Yesterday I wrote about the book “Operaatio Elop”. Today I want to reflect that to what Tomi Ahonen has wrote in the past. Let’s begin with his tweets where Tomi has told how that book is “a VERY well researched and accurate account of how Nokia was wrecked“:
(And he has been saying that to other people too.) 
That is pretty bad choice from him as the book basically nullifies everything he has said about Elop, especially this agenda:
Elop’s ‘Microsoft Mole’ mission was not obvious at the time but with hindsight now, its clear he had the ok for this before he was let go from Microsoft. Elop came into Nokia to sell it to Microsoft, not to turn Nokia around and bring it strong and competitive again. We see it now, the actions are loud and clear. Its been his mission from day 1.
Tomi Ahonen, August 26, 2013 
This goes on further:
Yes, Elop had a contract that would pay him 25 million dollars if he managed to sell Nokia’s handset unit to Microsoft.
Tomi Ahonen, September 23, 2013 
(This was opening of his 15,600 word blog post about how Elop had an incentive that was specifically rigged to make him wreck Nokia and sell it to Microsoft.)
Considering all this background Tomi ought to read the book full before he starts to recommend it. Here are the Tomi-approved facts from the book (some of these are familiar from previous blog post):
Tomi’s view is based on what has been explained in the book like this: After selling Nokia’s phone business to Microsoft Elop got 18,8 million euros worth of salary, compensations and bonuses. That broke into media as “incentive” that drove Elop to first deliberately crash the Nokia phone business and the sell Nokia to Microsoft. This was because there was a clause that the bonuses are paid full if Elop is removed from CEO position because Nokia is sold and no such clause was included for the previous CEO Olli-Pekka Kallasvuo. (book page 304)
Tempting story. Except. The contract was no different than any contract made for a CEO in United States. Nokia hired an US executive for a CEO and that accounted for an US executive-level contract. There was no “conspiracy part” in the contract. Bonuses are paid in such a case because the generic expectation is that CEO should not try to prevent sales in case the company is sold, neither should he be unrewarded because his term was prematurely ended. Standard procedure. (pages 305-307) Also: Elop would have made more money by keeping Nokia afloat instead of deliberately wrecking it and any rational creature would have done that. (page 309)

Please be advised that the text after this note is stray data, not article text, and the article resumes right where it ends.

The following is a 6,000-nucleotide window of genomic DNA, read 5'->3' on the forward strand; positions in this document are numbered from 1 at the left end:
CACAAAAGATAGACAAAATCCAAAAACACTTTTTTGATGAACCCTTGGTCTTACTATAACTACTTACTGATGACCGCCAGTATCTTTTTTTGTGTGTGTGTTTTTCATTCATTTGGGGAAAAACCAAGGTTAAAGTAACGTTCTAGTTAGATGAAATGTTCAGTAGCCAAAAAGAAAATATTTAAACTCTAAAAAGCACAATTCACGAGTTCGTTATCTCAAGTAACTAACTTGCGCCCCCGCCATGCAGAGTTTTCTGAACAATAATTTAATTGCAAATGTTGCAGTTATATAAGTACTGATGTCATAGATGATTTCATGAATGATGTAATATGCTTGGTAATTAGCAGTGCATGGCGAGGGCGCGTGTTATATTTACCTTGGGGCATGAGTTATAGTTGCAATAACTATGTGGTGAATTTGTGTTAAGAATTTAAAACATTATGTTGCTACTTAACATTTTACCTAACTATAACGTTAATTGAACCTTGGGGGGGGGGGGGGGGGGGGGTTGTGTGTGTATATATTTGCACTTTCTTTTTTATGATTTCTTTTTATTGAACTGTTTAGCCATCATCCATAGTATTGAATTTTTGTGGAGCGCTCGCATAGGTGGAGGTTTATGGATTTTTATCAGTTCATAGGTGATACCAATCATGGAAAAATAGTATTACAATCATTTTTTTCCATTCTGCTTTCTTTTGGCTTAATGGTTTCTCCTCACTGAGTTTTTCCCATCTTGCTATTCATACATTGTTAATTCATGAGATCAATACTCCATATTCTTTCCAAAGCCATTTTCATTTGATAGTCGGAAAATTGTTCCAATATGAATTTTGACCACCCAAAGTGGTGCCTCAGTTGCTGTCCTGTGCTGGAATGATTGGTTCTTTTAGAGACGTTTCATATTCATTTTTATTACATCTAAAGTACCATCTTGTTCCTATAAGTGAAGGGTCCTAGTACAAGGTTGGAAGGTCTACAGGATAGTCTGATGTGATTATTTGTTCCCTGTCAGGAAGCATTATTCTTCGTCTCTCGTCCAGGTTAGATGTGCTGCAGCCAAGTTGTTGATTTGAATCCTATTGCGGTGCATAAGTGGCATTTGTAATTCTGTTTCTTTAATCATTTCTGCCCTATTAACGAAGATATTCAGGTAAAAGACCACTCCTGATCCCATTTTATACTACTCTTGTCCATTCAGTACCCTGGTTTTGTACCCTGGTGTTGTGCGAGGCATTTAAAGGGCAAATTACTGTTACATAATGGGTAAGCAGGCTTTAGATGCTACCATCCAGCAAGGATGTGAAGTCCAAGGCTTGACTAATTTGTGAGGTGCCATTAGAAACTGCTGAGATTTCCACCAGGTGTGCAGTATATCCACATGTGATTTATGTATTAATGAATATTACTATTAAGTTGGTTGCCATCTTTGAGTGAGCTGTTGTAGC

(There is another approach to that: Finnish newspaper Helsingin Sanomat mentions in its article that Elop would have made at least 30 million dollars from 2010 to 2013 – five million dollars more than the “bonus incentive” – by just staying within Microsoft, never coming to Nokia in the first place.) 
And the best part: The book also lists some other CEOs with similar incentives that we should then consider as bad (or worse?) as Elop (pages 308-309):
- Torsten Heins – CEO of BlackBerry at the time – would’ve earned a bonus of 40 million euros – over twice the money made by Elop – by simply selling BlackBerry to highest bidder, no matter what price. Mr. Heins got “only half” of the bonus (yet still more than Elop did) when he was fired without selling BlackBerry, not that he didn’t try.
Why Tomi hasn’t been blaming that he was “driven by the bonus”? BlackBerry (RIM at the time) was bigger than Apple or Samsung when Elop started.
- If William Johnson – CEO of Heinz – gets fired because Heinz is sold (and it does not matter if he drives the sales himself or if Heinz is sold under the company market value), he’ll get 200 million dollars.
Why is he not actively trying to wreck Heinz to the brim of sales? He has incetive 8 times that of Elop.
- And as a one-order-of-magnitude-worse case we have the CEO of General Electric from year 2001: Jack Welch got 300 million when he was laid off – compared to that the bonus Elop got starts to sound small.
As a last thing that I cannot underline enough: Pekka Nykänen and Merina Salminen interviewed over a hundred people and I quote: “Our interviews did not give a single one – and we want to emphasize that not even one – indication that this [Elop being sent to Nokia to sell it to Microsoft] could have even been possible.” (book page 316)
And addition to this the book also drops base from most of his stories about how Nokia was winning with Symbian. Yet Tomi recommends the book as very well researched and accurate.
Way to go Tomi.